magic tricks deceive you by ending with something you want to happen.

If anyone knows the exact quote or where it's from please tell me.

Even Tom Watson and Emily Bell (squee! we use the same Wordpress theme for our blogs!), talking about the progression of hackgate from a disparate collection of evidence into a story every newspaper wanted to cover, discussed an "endgame" of sorts. Tom Watson decided he was prepared to see the story through til the end, even if that meant making enemies and being forced to leave parliament. One gets a clarity and focus, he explained, "once you know how it ends".

In contrast, the artist Ellie Harrison seemed intent on avoiding an ending to her artwork, and its inevitable commoditisation. She is securing funding for her piece 'Early Warning Signs' to remain on the streets of Shoreditch, reminding us of climate change as we go about our energy-sapping business, and is seeking someone to adopt her 'Vending Machine'.

And then, of course, Phil Stuart and Tom Chatfield discussed their philosophical game 'The End'. By this point I'd eaten my entire dark chocolate speakers list, and was feeling slightly hysterical as a result. I've got it! I thought. What all this means! And here I wrote in my notepad the word ENDINGS, with three lines under it and a full stop, though strictly speaking it wasn't a sentence and therefore did not require punctuating. But it seemed fitting to bring this single word to an end, though, if I'm honest, it was the cocoa talking.

I hope I'm not misrepresenting Phil and Tom by saying that their talk was about how the game gave a binary choice to people, a dilemma, that forced them to think about big philosophical issues: what happens when I die? Is there such a thing as a cause worth dying for? AND SO ON.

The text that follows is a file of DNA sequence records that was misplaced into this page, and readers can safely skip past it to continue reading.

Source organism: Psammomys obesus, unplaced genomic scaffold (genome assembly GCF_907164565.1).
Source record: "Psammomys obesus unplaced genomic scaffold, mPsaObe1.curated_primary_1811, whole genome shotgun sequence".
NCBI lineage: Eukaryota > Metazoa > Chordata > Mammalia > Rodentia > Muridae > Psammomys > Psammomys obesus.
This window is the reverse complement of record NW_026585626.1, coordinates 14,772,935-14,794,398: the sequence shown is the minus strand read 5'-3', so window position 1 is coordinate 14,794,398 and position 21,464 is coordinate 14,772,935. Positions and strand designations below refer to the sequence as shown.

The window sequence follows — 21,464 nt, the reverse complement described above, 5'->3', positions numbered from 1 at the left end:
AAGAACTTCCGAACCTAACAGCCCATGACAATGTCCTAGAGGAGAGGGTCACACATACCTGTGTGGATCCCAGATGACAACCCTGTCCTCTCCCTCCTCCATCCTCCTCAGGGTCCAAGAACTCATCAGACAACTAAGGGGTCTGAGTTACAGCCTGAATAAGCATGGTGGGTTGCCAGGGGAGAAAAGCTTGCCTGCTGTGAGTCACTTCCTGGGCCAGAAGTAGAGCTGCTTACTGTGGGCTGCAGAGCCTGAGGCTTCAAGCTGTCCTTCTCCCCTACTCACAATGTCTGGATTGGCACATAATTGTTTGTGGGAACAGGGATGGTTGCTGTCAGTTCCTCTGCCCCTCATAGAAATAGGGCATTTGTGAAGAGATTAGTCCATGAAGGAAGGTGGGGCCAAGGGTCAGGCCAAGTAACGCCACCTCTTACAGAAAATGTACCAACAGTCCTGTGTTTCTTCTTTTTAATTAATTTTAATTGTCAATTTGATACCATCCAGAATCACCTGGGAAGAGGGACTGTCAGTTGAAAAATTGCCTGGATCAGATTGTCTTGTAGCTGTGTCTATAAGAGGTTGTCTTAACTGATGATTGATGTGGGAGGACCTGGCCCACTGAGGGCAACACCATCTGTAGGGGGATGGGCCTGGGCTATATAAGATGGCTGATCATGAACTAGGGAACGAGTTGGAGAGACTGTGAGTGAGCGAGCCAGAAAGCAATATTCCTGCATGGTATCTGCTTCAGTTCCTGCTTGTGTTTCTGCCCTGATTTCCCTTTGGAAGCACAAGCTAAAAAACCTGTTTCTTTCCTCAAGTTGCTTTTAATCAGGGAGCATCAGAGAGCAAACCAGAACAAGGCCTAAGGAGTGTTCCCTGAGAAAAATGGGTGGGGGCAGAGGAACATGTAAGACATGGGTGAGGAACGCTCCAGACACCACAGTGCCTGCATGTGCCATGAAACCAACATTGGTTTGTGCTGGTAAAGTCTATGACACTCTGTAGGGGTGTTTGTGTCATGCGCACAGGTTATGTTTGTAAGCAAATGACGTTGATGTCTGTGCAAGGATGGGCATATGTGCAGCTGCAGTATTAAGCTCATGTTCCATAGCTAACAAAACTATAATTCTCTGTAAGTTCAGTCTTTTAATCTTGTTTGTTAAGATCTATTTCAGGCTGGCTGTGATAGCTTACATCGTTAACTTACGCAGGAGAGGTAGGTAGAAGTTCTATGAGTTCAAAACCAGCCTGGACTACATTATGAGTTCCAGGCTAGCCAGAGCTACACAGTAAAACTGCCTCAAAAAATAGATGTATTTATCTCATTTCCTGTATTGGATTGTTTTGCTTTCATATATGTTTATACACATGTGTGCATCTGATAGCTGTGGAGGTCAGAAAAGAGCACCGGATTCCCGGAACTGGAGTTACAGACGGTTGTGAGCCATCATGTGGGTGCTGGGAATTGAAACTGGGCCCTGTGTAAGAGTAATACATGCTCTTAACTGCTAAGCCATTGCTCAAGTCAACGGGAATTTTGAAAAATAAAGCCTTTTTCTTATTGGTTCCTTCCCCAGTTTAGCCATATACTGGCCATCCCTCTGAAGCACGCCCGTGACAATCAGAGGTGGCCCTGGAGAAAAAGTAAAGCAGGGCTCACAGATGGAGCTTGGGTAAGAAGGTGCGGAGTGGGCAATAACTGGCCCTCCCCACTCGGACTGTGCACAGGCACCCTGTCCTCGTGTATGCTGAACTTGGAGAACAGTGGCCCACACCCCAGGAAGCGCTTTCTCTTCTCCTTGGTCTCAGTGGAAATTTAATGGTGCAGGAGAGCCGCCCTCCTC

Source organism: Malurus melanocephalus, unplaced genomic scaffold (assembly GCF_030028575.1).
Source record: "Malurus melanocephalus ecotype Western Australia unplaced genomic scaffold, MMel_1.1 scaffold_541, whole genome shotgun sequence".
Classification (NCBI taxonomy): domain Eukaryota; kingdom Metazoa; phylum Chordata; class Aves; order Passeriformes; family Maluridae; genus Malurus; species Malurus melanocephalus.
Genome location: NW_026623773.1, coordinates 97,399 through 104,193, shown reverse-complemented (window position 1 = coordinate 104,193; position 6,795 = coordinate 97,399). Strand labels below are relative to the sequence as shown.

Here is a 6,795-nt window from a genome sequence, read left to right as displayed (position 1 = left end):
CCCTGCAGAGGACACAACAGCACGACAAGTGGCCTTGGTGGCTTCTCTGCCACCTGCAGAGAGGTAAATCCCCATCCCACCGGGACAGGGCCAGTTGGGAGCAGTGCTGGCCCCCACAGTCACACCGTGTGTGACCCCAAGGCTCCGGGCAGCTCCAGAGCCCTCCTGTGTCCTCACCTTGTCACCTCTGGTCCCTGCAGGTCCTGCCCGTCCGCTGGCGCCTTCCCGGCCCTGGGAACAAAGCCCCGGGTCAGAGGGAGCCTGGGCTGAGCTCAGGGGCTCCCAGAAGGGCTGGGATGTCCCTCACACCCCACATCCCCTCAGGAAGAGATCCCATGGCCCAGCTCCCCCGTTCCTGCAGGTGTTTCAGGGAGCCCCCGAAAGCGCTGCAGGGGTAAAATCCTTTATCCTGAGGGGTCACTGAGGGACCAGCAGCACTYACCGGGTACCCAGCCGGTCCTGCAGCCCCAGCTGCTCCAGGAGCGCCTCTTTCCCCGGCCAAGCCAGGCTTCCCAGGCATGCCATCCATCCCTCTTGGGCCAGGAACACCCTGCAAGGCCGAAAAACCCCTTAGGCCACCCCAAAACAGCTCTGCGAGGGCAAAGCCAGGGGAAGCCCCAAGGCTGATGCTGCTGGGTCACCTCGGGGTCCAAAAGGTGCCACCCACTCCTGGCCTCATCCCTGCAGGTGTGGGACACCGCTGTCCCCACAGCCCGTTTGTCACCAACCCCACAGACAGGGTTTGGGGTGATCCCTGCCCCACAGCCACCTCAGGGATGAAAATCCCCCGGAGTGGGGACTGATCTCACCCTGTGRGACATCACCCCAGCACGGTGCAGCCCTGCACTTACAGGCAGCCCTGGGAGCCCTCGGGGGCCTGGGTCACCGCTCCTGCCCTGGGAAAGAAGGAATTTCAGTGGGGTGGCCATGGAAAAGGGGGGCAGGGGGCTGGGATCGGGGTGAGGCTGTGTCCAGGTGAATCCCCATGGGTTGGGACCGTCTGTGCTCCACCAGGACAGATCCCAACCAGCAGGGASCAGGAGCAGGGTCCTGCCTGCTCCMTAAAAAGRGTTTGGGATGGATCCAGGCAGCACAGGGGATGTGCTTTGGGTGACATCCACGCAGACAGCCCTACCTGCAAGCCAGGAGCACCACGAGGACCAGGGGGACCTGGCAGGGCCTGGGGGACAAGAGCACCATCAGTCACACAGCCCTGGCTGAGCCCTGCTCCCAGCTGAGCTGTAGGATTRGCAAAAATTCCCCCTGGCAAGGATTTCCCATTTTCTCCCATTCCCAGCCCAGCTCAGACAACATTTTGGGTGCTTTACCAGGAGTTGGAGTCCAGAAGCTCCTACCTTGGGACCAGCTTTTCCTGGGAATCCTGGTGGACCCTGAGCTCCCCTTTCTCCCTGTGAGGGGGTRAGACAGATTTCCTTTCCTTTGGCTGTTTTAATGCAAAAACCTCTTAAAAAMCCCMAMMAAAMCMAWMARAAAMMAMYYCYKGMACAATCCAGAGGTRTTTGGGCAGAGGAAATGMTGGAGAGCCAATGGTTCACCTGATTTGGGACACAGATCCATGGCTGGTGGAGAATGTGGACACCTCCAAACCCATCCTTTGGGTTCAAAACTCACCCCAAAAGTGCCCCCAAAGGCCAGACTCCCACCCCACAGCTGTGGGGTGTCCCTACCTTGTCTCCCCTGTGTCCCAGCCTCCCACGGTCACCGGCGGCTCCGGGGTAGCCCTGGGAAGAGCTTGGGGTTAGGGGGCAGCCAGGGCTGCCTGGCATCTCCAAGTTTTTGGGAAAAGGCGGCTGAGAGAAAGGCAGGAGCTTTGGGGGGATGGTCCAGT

It started to seem to me that the first thing you establish in any story is the ending. One you know your end, you give yourself the freedom to browse, play, experiment, get diverted.

Then Danny O'Brien took to the stage with a energetic talk about "everything", covering anarchists, Buddhist monks and Adam Curtis. It started with a slide of the observable universe, a picture of a mass of white dots with a red "you are here" note helpfully added.

The photo is the result of panning out until everything is homogenous and boring. This, O'Brien explained, is what scientists call "the end of greatness". Every definition and distinction in our world is removed. To understand anything, he argued, you must pan out and zoom in constantly, and constantly change your angle, not settle on a story and stick to it. That, he warned, is to behave like you're "in the middle of an Adam Curtis documentary".

Small things can change big things, he seemed to be saying. They are not at the mercies of wider patterns (though they fit into them from time to time).

As all the best talks are, it was inconclusive and fascinating throughout. There is something about establishing one's end - signalling a certain type of story - that removes its significance and lets you play. A story, rather than something to be found and distilled, is constantly to be fought against.

And so I went back to thinking about my project, my story. I find it the most elusive part of writing a novel, is pinning down that story. And now I realise that's as it should be: a novel is not a story. Storytelling is at its heart, but it must always struggle against fitting neatly into well-trodden narratives, falling into well-trodden grooves. There is a will to and against story in the writing and reading of a novel. Good art should always fight against story.